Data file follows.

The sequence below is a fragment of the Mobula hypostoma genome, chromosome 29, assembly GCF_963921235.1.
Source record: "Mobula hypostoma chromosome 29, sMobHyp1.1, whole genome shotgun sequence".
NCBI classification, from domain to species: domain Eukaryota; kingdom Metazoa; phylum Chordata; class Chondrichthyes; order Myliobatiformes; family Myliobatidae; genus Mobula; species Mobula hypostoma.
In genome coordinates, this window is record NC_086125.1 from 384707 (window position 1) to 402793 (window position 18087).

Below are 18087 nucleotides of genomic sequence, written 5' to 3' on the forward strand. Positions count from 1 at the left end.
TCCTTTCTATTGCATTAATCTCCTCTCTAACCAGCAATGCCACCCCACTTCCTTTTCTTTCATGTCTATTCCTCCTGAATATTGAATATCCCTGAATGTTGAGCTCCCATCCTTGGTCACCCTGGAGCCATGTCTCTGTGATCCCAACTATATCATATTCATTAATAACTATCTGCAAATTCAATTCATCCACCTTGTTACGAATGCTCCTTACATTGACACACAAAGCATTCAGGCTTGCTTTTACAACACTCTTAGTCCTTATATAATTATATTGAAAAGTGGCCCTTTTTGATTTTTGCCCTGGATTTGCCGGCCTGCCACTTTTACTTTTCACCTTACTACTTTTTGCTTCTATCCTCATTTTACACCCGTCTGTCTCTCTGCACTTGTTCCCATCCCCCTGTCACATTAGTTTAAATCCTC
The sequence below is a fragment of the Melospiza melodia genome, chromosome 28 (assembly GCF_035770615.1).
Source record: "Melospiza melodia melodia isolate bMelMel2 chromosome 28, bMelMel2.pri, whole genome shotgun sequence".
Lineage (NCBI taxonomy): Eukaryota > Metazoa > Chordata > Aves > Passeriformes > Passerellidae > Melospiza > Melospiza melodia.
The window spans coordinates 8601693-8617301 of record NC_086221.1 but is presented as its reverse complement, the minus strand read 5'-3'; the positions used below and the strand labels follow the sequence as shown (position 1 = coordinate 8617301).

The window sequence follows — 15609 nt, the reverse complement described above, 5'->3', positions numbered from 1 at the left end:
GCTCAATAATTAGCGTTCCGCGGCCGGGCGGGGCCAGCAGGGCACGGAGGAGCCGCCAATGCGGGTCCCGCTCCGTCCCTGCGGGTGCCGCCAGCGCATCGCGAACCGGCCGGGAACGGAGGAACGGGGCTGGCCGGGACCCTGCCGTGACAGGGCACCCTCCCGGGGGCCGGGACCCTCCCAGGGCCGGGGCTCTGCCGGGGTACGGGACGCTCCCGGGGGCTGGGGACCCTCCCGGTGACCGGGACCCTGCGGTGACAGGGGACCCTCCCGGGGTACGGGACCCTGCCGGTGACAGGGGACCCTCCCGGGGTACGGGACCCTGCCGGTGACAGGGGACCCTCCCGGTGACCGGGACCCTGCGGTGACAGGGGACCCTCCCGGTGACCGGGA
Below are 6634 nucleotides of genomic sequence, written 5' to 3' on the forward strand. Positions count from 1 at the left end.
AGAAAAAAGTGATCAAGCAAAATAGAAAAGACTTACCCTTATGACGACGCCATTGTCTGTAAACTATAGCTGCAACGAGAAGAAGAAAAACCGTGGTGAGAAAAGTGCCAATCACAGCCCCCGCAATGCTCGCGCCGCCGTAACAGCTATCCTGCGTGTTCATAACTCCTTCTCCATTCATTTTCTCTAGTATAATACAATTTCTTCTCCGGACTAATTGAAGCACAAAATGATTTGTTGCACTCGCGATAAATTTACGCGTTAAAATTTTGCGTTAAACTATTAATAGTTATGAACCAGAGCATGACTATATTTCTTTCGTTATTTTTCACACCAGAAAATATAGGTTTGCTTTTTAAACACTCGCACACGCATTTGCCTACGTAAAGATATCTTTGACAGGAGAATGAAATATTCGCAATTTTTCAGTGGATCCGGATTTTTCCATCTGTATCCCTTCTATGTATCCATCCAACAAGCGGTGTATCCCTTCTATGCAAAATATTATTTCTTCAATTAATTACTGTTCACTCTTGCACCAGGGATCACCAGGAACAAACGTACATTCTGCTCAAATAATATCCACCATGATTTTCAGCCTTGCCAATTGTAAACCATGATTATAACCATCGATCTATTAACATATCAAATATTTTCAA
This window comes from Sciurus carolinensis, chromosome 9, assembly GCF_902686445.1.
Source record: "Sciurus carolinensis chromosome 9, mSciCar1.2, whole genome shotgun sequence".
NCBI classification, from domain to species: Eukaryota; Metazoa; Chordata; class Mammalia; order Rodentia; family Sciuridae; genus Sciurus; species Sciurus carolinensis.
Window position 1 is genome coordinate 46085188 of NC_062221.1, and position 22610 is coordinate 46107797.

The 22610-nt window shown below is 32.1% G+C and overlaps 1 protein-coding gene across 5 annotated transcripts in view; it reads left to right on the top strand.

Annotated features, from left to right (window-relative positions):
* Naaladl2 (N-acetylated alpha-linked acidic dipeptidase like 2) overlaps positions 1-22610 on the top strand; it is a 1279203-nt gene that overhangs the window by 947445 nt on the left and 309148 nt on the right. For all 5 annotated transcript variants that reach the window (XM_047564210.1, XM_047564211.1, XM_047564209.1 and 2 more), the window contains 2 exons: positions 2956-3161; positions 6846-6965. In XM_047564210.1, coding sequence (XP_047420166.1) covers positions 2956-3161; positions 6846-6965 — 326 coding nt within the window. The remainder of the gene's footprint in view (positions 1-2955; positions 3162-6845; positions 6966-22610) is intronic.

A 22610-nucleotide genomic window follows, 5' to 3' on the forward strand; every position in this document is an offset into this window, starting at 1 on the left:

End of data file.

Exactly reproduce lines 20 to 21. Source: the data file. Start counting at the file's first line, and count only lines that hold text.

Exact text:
Annotated features, from left to right (window-relative positions):
* Naaladl2 (N-acetylated alpha-linked acidic dipeptidase like 2) overlaps positions 1-22610 on the top strand; it is a 1279203-nt gene that overhangs the window by 947445 nt on the left and 309148 nt on the right. For all 5 annotated transcript variants that reach the window (XM_047564210.1, XM_047564211.1, XM_047564209.1 and 2 more), the window contains 2 exons: positions 2956-3161; positions 6846-6965. In XM_047564210.1, coding sequence (XP_047420166.1) covers positions 2956-3161; positions 6846-6965 — 326 coding nt within the window. The remainder of the gene's footprint in view (positions 1-2955; positions 3162-6845; positions 6966-22610) is intronic.